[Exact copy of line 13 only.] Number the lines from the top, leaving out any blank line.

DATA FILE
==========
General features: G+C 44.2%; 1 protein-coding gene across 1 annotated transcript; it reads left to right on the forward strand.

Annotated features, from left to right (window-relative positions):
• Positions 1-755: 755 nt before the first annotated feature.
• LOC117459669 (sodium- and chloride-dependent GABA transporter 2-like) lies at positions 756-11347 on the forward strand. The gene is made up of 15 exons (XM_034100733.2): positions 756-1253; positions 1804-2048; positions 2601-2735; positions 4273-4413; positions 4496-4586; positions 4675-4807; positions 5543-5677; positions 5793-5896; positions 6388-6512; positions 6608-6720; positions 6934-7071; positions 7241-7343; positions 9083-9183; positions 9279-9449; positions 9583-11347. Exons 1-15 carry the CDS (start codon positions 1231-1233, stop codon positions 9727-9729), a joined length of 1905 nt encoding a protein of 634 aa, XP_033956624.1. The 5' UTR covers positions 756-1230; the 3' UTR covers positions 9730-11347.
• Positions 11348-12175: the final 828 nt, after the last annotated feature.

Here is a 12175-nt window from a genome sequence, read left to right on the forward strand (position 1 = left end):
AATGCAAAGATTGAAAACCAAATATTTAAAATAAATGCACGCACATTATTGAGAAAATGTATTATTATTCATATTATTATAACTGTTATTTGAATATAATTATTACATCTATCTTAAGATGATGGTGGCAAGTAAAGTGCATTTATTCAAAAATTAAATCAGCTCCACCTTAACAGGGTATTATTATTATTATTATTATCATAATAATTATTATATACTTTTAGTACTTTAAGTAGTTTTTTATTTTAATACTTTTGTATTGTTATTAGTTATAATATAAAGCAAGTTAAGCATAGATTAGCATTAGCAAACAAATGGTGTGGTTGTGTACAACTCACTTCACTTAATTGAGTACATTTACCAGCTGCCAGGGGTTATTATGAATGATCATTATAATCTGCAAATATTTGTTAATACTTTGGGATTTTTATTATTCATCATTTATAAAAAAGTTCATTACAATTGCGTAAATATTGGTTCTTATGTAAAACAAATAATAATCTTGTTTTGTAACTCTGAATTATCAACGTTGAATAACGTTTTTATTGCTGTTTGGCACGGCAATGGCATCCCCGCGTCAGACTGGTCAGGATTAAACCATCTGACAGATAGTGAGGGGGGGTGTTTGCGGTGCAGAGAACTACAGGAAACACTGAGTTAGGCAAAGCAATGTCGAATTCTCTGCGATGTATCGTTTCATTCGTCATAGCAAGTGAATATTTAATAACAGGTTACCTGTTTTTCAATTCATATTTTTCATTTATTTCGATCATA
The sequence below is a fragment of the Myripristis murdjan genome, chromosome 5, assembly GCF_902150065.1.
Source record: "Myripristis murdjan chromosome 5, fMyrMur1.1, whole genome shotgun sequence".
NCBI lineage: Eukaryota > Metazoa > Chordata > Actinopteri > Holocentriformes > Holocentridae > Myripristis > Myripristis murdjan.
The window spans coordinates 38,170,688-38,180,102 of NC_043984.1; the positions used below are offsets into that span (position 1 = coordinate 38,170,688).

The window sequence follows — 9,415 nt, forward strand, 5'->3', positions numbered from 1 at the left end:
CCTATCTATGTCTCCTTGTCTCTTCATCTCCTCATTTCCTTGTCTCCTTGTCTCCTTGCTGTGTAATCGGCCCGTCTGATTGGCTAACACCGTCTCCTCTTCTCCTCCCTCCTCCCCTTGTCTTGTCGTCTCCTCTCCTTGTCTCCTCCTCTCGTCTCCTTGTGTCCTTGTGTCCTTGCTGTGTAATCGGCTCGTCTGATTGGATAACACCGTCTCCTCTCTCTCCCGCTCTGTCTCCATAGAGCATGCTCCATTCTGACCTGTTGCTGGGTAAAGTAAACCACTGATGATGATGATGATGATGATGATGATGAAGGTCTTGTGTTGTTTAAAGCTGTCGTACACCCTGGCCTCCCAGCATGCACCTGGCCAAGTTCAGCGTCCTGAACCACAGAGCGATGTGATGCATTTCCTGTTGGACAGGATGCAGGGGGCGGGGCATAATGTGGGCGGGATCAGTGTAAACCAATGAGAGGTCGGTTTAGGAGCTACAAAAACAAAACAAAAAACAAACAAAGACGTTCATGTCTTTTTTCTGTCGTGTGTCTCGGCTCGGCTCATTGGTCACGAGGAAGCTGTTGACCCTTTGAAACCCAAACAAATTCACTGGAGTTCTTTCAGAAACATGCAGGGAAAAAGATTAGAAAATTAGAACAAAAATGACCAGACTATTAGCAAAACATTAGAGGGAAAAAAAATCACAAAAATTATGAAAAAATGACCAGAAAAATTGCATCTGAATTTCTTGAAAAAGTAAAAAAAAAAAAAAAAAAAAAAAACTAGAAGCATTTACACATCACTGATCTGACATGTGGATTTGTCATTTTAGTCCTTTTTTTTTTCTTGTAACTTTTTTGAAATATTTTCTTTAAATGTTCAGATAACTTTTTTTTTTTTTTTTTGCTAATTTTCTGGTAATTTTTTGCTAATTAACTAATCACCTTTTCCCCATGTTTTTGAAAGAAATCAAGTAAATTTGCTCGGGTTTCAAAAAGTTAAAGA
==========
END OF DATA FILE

CCTATCTATGTCTCCTTGTCTCTTCATCTCCTCATTTCCTTGTCTCCTTGTCTCCTTGCTGTGTAATCGGCCCGTCTGATTGGCTAACACCGTCTCCTCTTCTCCTCCCTCCTCCCCTTGTCTTGTCGTCTCCTCTCCTTGTCTCCTCCTCTCGTCTCCTTGTGTCCTTGTGTCCTTGCTGTGTAATCGGCTCGTCTGATTGGATAACACCGTCTCCTCTCTCTCCCGCTCTGTCTCCATAGAGCATGCTCCATTCTGACCTGTTGCTGGGTAAAGTAAACCACTGATGATGATGATGATGATGATGATGATGAAGGTCTTGTGTTGTTTAAAGCTGTCGTACACCCTGGCCTCCCAGCATGCACCTGGCCAAGTTCAGCGTCCTGAACCACAGAGCGATGTGATGCATTTCCTGTTGGACAGGATGCAGGGGGCGGGGCATAATGTGGGCGGGATCAGTGTAAACCAATGAGAGGTCGGTTTAGGAGCTACAAAAACAAAACAAAAAACAAACAAAGACGTTCATGTCTTTTTTCTGTCGTGTGTCTCGGCTCGGCTCATTGGTCACGAGGAAGCTGTTGACCCTTTGAAACCCAAACAAATTCACTGGAGTTCTTTCAGAAACATGCAGGGAAAAAGATTAGAAAATTAGAACAAAAATGACCAGACTATTAGCAAAACATTAGAGGGAAAAAAAATCACAAAAATTATGAAAAAATGACCAGAAAAATTGCATCTGAATTTCTTGAAAAAGTAAAAAAAAAAAAAAAAAAAAAAAACTAGAAGCATTTACACATCACTGATCTGACATGTGGATTTGTCATTTTAGTCCTTTTTTTTTTCTTGTAACTTTTTTGAAATATTTTCTTTAAATGTTCAGATAACTTTTTTTTTTTTTTTTTGCTAATTTTCTGGTAATTTTTTGCTAATTAACTAATCACCTTTTCCCCATGTTTTTGAAAGAAATCAAGTAAATTTGCTCGGGTTTCAAAAAGTTAAAGA